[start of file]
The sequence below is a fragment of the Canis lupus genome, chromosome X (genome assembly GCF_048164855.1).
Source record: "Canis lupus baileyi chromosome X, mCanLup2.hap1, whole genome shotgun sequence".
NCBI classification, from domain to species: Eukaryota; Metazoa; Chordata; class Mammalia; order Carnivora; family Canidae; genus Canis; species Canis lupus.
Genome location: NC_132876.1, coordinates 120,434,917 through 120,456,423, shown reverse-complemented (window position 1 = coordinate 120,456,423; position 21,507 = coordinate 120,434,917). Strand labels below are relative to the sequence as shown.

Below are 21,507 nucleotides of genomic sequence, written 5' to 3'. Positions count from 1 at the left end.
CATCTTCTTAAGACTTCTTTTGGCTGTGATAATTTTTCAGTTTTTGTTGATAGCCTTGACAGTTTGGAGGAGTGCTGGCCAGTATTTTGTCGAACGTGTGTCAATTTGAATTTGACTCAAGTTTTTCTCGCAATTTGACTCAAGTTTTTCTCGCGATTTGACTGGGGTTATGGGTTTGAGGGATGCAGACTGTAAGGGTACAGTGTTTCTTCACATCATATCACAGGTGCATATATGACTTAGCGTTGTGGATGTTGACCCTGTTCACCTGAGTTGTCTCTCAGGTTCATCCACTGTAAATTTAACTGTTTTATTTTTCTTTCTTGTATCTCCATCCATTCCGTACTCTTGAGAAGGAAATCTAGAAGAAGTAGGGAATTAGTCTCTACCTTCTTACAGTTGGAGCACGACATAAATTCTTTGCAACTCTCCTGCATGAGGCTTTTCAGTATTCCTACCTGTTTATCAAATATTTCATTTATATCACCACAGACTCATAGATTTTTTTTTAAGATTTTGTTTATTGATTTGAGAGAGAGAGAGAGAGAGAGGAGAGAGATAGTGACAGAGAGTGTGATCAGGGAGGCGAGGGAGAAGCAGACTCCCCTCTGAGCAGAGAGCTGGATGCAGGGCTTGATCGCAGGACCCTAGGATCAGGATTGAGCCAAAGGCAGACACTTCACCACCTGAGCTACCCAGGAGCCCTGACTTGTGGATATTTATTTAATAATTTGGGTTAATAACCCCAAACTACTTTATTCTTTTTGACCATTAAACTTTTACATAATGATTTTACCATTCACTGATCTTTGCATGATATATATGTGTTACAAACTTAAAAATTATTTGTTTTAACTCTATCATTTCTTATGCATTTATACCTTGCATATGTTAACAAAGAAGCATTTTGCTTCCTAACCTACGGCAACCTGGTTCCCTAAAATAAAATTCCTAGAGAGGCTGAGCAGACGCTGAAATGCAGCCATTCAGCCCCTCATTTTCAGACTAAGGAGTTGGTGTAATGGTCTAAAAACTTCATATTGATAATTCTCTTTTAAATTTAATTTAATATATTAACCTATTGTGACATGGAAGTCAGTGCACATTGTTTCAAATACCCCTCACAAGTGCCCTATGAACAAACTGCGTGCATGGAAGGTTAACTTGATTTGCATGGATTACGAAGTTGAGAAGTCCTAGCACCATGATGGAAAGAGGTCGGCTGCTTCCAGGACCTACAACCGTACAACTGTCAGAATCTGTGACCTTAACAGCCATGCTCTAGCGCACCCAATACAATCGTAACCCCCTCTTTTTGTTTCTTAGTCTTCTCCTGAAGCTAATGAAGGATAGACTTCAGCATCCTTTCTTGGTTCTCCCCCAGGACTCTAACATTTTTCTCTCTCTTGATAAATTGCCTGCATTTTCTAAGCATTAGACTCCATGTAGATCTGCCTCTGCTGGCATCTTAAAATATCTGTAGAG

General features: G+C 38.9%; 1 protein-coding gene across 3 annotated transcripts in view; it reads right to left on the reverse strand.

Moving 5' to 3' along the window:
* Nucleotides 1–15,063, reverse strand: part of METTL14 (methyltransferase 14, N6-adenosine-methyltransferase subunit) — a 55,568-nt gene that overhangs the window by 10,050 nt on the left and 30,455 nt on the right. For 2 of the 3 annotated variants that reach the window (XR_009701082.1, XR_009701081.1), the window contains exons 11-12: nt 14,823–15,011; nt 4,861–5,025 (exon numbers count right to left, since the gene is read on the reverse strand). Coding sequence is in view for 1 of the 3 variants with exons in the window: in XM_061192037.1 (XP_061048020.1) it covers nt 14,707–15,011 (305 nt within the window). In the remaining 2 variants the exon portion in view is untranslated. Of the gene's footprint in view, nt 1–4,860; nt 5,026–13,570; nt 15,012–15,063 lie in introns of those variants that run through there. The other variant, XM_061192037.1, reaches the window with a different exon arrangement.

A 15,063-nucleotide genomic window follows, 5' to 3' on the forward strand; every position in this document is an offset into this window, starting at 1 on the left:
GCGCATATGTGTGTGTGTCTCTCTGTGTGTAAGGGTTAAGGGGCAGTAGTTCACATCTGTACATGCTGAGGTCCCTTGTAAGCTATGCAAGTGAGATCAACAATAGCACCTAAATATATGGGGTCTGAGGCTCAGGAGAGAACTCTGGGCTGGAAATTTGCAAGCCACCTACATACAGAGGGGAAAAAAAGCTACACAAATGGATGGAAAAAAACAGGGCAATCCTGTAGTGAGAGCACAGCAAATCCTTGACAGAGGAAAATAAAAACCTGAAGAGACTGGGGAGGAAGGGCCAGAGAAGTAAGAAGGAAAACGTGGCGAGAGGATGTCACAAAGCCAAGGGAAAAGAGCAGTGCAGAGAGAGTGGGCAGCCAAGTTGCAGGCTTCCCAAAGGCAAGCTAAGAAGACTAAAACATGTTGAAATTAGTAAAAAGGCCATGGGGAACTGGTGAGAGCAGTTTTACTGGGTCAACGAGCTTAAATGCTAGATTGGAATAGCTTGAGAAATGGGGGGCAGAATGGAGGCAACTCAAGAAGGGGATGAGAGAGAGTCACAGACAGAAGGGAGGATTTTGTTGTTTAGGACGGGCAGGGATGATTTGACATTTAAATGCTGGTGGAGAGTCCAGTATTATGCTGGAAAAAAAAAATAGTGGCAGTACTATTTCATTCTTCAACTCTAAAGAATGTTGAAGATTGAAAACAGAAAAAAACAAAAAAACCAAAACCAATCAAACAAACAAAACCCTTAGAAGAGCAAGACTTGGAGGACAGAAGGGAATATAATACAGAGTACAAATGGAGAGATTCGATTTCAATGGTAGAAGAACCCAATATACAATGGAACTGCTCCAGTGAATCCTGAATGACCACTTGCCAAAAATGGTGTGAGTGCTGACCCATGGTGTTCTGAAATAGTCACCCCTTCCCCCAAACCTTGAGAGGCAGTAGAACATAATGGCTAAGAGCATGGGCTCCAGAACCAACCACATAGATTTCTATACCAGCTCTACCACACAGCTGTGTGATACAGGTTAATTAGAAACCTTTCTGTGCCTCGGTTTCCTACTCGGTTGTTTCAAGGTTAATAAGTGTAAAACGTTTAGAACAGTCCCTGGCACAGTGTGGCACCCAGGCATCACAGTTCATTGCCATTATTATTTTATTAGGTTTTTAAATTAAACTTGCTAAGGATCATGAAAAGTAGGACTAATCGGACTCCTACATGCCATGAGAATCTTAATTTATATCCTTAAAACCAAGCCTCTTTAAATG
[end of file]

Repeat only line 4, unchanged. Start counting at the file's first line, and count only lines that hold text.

Genome location: NC_132876.1, coordinates 120,434,917 through 120,456,423, shown reverse-complemented (window position 1 = coordinate 120,456,423; position 21,507 = coordinate 120,434,917). Strand labels below are relative to the sequence as shown.